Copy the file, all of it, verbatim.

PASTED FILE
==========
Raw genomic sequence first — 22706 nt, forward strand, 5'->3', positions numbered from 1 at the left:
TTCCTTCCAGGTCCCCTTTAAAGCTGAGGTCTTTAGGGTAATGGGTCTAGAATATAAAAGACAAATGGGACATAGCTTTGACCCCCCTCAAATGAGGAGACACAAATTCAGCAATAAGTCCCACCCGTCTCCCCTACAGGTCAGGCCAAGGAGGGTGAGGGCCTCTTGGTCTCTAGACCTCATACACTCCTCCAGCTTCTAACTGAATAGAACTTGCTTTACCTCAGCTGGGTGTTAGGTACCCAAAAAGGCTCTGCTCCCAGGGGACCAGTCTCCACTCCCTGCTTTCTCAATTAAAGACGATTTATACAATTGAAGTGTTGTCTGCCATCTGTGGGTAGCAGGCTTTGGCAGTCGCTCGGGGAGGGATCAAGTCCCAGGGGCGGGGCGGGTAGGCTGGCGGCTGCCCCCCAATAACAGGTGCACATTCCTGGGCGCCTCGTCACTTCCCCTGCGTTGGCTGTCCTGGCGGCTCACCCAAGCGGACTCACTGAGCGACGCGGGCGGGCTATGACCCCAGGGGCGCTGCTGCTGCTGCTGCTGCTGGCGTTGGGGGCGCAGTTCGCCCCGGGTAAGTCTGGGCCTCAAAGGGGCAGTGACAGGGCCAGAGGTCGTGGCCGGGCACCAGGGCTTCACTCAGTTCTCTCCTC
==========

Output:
Raw genomic sequence first — 22706 nt, forward strand, 5'->3', positions numbered from 1 at the left:
TTCCTTCCAGGTCCCCTTTAAAGCTGAGGTCTTTAGGGTAATGGGTCTAGAATATAAAAGACAAATGGGACATAGCTTTGACCCCCCTCAAATGAGGAGACACAAATTCAGCAATAAGTCCCACCCGTCTCCCCTACAGGTCAGGCCAAGGAGGGTGAGGGCCTCTTGGTCTCTAGACCTCATACACTCCTCCAGCTTCTAACTGAATAGAACTTGCTTTACCTCAGCTGGGTGTTAGGTACCCAAAAAGGCTCTGCTCCCAGGGGACCAGTCTCCACTCCCTGCTTTCTCAATTAAAGACGATTTATACAATTGAAGTGTTGTCTGCCATCTGTGGGTAGCAGGCTTTGGCAGTCGCTCGGGGAGGGATCAAGTCCCAGGGGCGGGGCGGGTAGGCTGGCGGCTGCCCCCCAATAACAGGTGCACATTCCTGGGCGCCTCGTCACTTCCCCTGCGTTGGCTGTCCTGGCGGCTCACCCAAGCGGACTCACTGAGCGACGCGGGCGGGCTATGACCCCAGGGGCGCTGCTGCTGCTGCTGCTGCTGGCGTTGGGGGCGCAGTTCGCCCCGGGTAAGTCTGGGCCTCAAAGGGGCAGTGACAGGGCCAGAGGTCGTGGCCGGGCACCAGGGCTTCACTCAGTTCTCTCCTC